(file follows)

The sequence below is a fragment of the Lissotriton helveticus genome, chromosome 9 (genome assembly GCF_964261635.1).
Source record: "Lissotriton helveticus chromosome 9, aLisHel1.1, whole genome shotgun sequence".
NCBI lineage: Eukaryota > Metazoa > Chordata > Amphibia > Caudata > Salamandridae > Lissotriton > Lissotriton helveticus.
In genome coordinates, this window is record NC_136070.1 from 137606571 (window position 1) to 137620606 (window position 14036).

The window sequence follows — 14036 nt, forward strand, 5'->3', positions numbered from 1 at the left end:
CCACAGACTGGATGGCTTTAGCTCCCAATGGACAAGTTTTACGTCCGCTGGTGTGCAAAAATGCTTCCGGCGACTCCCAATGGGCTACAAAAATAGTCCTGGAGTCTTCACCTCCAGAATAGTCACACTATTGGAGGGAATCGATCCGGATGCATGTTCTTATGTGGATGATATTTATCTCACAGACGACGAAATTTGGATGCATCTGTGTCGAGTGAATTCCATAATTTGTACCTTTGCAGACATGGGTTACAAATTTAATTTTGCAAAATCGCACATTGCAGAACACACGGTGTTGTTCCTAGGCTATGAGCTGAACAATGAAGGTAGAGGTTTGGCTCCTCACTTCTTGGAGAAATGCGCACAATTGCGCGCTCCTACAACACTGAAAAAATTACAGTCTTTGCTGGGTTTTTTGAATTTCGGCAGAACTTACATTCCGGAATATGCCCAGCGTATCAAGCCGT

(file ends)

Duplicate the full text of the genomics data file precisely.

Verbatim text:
The sequence below is a fragment of the Lissotriton helveticus genome, chromosome 9 (genome assembly GCF_964261635.1).
Source record: "Lissotriton helveticus chromosome 9, aLisHel1.1, whole genome shotgun sequence".
NCBI lineage: Eukaryota > Metazoa > Chordata > Amphibia > Caudata > Salamandridae > Lissotriton > Lissotriton helveticus.
In genome coordinates, this window is record NC_136070.1 from 137606571 (window position 1) to 137620606 (window position 14036).

The window sequence follows — 14036 nt, forward strand, 5'->3', positions numbered from 1 at the left end:
CCACAGACTGGATGGCTTTAGCTCCCAATGGACAAGTTTTACGTCCGCTGGTGTGCAAAAATGCTTCCGGCGACTCCCAATGGGCTACAAAAATAGTCCTGGAGTCTTCACCTCCAGAATAGTCACACTATTGGAGGGAATCGATCCGGATGCATGTTCTTATGTGGATGATATTTATCTCACAGACGACGAAATTTGGATGCATCTGTGTCGAGTGAATTCCATAATTTGTACCTTTGCAGACATGGGTTACAAATTTAATTTTGCAAAATCGCACATTGCAGAACACACGGTGTTGTTCCTAGGCTATGAGCTGAACAATGAAGGTAGAGGTTTGGCTCCTCACTTCTTGGAGAAATGCGCACAATTGCGCGCTCCTACAACACTGAAAAAATTACAGTCTTTGCTGGGTTTTTTGAATTTCGGCAGAACTTACATTCCGGAATATGCCCAGCGTATCAAGCCGT